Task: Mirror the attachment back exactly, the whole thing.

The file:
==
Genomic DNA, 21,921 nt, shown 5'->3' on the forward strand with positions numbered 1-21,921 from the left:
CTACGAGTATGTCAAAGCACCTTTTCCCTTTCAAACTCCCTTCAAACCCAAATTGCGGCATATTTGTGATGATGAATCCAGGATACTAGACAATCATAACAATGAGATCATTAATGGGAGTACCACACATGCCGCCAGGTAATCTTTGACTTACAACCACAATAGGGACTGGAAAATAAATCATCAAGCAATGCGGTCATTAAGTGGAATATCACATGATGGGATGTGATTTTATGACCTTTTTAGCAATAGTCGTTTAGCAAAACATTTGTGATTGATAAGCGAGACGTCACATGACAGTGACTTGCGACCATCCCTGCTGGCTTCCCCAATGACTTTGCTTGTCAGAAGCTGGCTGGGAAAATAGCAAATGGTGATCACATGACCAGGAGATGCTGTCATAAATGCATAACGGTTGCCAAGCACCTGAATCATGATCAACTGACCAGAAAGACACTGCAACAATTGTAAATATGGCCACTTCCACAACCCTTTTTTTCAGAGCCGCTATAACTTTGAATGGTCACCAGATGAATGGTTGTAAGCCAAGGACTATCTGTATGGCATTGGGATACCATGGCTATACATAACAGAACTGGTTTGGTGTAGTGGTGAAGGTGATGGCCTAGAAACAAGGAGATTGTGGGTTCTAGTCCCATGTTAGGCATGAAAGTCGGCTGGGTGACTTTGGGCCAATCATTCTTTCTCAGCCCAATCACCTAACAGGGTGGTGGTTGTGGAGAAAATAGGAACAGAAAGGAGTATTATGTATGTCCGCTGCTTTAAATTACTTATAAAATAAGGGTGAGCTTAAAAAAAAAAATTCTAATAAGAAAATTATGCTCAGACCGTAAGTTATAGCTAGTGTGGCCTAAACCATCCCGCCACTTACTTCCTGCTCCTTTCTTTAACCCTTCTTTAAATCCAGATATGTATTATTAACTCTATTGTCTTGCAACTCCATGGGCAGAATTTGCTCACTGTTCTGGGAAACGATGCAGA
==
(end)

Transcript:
Genomic DNA, 21,921 nt, shown 5'->3' on the forward strand with positions numbered 1-21,921 from the left:
CTACGAGTATGTCAAAGCACCTTTTCCCTTTCAAACTCCCTTCAAACCCAAATTGCGGCATATTTGTGATGATGAATCCAGGATACTAGACAATCATAACAATGAGATCATTAATGGGAGTACCACACATGCCGCCAGGTAATCTTTGACTTACAACCACAATAGGGACTGGAAAATAAATCATCAAGCAATGCGGTCATTAAGTGGAATATCACATGATGGGATGTGATTTTATGACCTTTTTAGCAATAGTCGTTTAGCAAAACATTTGTGATTGATAAGCGAGACGTCACATGACAGTGACTTGCGACCATCCCTGCTGGCTTCCCCAATGACTTTGCTTGTCAGAAGCTGGCTGGGAAAATAGCAAATGGTGATCACATGACCAGGAGATGCTGTCATAAATGCATAACGGTTGCCAAGCACCTGAATCATGATCAACTGACCAGAAAGACACTGCAACAATTGTAAATATGGCCACTTCCACAACCCTTTTTTTCAGAGCCGCTATAACTTTGAATGGTCACCAGATGAATGGTTGTAAGCCAAGGACTATCTGTATGGCATTGGGATACCATGGCTATACATAACAGAACTGGTTTGGTGTAGTGGTGAAGGTGATGGCCTAGAAACAAGGAGATTGTGGGTTCTAGTCCCATGTTAGGCATGAAAGTCGGCTGGGTGACTTTGGGCCAATCATTCTTTCTCAGCCCAATCACCTAACAGGGTGGTGGTTGTGGAGAAAATAGGAACAGAAAGGAGTATTATGTATGTCCGCTGCTTTAAATTACTTATAAAATAAGGGTGAGCTTAAAAAAAAAAATTCTAATAAGAAAATTATGCTCAGACCGTAAGTTATAGCTAGTGTGGCCTAAACCATCCCGCCACTTACTTCCTGCTCCTTTCTTTAACCCTTCTTTAAATCCAGATATGTATTATTAACTCTATTGTCTTGCAACTCCATGGGCAGAATTTGCTCACTGTTCTGGGAAACGATGCAGA